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The Angel of Death


The depiction of Death as a skeletal figure carrying a large scythe and wearing a black cloak with a hood first arose in 15th century England, while the name “the Grim Reaper” entered popular culture centuries later.  But how was the Angel of Death born and how did he become this culler of souls?

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Matthew Briggs and Josh Heaysman’s musical The Angel of Death – set in Elizabethan England at the time of the Spanish Armada – explores Death’s origins and what it means to have an afterlife.

What if, after your death, you could become the personification of the Grim Reaper and return to earth? What if you were suddenly confronted with the reality of all the events that led to your murder and betrayal by your spouse? What if death is only the beginning?

There are intriguing questions at the heart of this new musical comedy, based on a book by Briggs, but the execution is disappointingly wishy-washy.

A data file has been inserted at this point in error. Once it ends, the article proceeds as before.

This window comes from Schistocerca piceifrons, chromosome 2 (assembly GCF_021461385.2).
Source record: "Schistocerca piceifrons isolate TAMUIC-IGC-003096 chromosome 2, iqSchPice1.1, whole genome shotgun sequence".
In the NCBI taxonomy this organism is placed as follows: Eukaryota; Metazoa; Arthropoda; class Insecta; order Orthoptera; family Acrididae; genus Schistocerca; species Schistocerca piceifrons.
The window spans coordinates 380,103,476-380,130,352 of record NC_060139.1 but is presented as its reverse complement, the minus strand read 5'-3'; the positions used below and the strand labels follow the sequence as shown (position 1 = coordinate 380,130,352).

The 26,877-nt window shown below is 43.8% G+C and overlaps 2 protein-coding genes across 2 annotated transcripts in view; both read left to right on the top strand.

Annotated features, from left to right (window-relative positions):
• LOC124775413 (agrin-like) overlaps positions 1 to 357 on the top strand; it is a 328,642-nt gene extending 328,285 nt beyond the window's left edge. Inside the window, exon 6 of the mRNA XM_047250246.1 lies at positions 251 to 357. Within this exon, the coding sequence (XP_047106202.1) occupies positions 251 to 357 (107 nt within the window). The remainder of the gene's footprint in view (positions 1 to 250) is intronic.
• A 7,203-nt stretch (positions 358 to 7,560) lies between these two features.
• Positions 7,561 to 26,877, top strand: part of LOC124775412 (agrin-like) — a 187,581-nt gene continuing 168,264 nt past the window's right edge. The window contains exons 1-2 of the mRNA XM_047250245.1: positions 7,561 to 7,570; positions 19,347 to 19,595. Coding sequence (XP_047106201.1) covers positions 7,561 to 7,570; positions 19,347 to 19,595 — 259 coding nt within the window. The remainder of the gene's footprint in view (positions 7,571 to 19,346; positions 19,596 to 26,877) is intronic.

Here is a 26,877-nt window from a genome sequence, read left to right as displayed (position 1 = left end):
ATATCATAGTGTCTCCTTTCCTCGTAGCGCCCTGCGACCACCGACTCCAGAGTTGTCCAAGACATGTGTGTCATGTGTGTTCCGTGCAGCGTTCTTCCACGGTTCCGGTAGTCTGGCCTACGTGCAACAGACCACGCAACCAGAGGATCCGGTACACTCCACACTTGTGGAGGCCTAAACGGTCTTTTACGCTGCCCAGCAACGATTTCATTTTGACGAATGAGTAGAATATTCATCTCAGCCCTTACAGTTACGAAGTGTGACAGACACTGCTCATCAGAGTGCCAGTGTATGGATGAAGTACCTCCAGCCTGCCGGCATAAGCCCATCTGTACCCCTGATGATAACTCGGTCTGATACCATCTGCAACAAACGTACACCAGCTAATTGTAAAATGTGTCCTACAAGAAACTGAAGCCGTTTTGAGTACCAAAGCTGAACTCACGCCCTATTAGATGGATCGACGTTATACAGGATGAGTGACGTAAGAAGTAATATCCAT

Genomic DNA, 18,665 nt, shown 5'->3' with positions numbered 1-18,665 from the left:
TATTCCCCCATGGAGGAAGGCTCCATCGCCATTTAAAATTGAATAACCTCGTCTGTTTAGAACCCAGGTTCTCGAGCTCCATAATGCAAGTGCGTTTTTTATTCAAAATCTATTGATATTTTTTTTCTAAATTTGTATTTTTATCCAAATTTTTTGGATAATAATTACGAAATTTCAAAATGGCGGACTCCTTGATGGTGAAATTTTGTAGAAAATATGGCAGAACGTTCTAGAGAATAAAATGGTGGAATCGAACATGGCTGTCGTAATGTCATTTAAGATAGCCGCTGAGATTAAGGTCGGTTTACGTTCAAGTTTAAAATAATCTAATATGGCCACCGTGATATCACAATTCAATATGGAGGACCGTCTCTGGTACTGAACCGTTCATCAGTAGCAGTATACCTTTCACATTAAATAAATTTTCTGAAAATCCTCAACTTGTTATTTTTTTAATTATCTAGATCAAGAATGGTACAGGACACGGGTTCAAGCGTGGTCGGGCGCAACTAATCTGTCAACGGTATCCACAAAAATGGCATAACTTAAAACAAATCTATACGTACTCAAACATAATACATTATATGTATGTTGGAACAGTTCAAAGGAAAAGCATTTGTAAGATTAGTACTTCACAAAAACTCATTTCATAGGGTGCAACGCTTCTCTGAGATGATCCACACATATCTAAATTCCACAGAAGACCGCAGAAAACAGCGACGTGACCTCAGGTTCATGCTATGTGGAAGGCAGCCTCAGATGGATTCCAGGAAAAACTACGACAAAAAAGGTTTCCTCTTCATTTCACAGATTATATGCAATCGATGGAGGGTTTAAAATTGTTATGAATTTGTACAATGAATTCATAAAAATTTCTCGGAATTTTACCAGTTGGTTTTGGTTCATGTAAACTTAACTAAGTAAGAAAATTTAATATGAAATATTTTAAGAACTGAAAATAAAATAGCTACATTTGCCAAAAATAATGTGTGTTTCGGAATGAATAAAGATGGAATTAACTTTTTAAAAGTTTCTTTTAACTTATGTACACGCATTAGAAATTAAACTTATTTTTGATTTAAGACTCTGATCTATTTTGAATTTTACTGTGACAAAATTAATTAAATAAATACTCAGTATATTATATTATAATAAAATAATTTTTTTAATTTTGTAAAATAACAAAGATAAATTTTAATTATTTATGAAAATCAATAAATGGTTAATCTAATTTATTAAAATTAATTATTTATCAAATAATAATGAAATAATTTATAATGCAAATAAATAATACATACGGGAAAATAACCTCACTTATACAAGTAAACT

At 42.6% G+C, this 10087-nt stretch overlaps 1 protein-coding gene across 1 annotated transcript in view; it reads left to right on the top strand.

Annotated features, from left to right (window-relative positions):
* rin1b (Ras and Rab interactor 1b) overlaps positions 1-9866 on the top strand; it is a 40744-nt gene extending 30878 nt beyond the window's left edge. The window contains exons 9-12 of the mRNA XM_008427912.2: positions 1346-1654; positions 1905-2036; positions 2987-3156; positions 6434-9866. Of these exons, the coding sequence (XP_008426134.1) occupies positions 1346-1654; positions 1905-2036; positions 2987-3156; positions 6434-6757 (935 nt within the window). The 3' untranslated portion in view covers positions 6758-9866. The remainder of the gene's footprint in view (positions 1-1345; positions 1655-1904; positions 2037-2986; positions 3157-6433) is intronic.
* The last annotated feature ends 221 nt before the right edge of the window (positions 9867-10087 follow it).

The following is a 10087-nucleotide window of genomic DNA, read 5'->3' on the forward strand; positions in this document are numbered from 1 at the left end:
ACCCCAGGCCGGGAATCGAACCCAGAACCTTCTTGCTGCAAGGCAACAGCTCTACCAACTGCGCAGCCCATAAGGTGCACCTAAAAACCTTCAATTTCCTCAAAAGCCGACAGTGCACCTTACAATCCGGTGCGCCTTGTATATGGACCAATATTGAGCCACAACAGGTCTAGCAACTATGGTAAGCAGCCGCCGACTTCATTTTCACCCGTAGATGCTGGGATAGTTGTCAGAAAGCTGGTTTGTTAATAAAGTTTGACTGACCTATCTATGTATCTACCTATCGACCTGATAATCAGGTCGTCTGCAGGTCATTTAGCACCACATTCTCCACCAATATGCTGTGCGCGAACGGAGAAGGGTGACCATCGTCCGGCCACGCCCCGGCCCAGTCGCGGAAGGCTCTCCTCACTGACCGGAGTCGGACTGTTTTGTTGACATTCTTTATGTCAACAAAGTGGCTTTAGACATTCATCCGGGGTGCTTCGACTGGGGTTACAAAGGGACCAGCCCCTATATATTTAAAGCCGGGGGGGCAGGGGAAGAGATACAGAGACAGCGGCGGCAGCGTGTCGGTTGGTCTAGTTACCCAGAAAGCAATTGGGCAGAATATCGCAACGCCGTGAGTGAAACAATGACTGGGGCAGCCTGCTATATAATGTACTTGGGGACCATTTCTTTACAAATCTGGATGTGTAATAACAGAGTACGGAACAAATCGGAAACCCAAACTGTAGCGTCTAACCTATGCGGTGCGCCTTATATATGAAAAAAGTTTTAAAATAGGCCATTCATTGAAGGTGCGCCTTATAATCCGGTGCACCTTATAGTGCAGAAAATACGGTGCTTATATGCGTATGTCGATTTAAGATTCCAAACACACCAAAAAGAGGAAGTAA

The Angel of Death (Theodore Girgolas) is resurrected in the afterlife. God (Nicholas Miotti) and The Devil (Sophie Atkinson) cannot agree on who should be allowed into heaven and hell, but are invariably thrown together due to war, plague and due process.  So they allow Death – aided by a book of instructions – to decide mortals’ final destination.

It becomes apparent that an assassin (Maddison Sales) murdered Death – when he was a mere farmer – on the orders of his wife Margret (Emily Gerretsen), who is head of a Nazi-feminist-satanic cult.

The somewhat convoluted central conceit is actually handled rather stylishly. Briggs’ direction finds its sweetest moment towards the end of the first half, when his lively and willing cast sing “What’s Worse than the Plague?” in a rather amusing way that’s reminiscent of Monty Python mixed with Horrible Histories.

But in so many other songs, the music falls flat; at times, the words are inaudible, and some are even sung out of tune.

A few jokes hit their target and the characters are all enjoyable – even plausible, considering they are caricatures. Arguably, Kymberly Jones (Queen Elizabeth I) had the strongest vocals on opening night, and her song “Off With Their Heads” is one of the highlights.

The Angel of Death is a decent show and the premise is approached with thoughtfulness, but as an audience member it was difficult to feel truly involved.

Briggs & Heaysman Theatre Co is presenting The Angel of Death at the Bakehouse Theatre until January 30. Recommended for ages 15+.


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